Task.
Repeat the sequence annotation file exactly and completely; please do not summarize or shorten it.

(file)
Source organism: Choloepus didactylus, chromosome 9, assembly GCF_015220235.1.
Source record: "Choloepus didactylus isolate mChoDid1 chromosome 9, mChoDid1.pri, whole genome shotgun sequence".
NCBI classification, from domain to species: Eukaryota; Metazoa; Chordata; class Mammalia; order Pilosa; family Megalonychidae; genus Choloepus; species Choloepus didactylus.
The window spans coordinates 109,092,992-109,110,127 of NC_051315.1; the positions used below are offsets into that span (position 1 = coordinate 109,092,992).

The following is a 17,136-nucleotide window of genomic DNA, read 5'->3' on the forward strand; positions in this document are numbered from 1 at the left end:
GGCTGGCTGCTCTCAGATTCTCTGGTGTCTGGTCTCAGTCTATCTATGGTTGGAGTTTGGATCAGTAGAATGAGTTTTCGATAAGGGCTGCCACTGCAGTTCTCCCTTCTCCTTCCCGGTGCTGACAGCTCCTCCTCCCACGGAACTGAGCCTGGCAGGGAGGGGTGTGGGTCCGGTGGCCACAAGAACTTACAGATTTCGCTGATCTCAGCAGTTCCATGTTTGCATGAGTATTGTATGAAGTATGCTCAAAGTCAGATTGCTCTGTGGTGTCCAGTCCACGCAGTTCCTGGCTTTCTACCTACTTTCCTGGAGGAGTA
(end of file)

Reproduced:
Source organism: Choloepus didactylus, chromosome 9, assembly GCF_015220235.1.
Source record: "Choloepus didactylus isolate mChoDid1 chromosome 9, mChoDid1.pri, whole genome shotgun sequence".
NCBI classification, from domain to species: Eukaryota; Metazoa; Chordata; class Mammalia; order Pilosa; family Megalonychidae; genus Choloepus; species Choloepus didactylus.
The window spans coordinates 109,092,992-109,110,127 of NC_051315.1; the positions used below are offsets into that span (position 1 = coordinate 109,092,992).

The following is a 17,136-nucleotide window of genomic DNA, read 5'->3' on the forward strand; positions in this document are numbered from 1 at the left end:
GGCTGGCTGCTCTCAGATTCTCTGGTGTCTGGTCTCAGTCTATCTATGGTTGGAGTTTGGATCAGTAGAATGAGTTTTCGATAAGGGCTGCCACTGCAGTTCTCCCTTCTCCTTCCCGGTGCTGACAGCTCCTCCTCCCACGGAACTGAGCCTGGCAGGGAGGGGTGTGGGTCCGGTGGCCACAAGAACTTACAGATTTCGCTGATCTCAGCAGTTCCATGTTTGCATGAGTATTGTATGAAGTATGCTCAAAGTCAGATTGCTCTGTGGTGTCCAGTCCACGCAGTTCCTGGCTTTCTACCTACTTTCCTGGAGGAGTA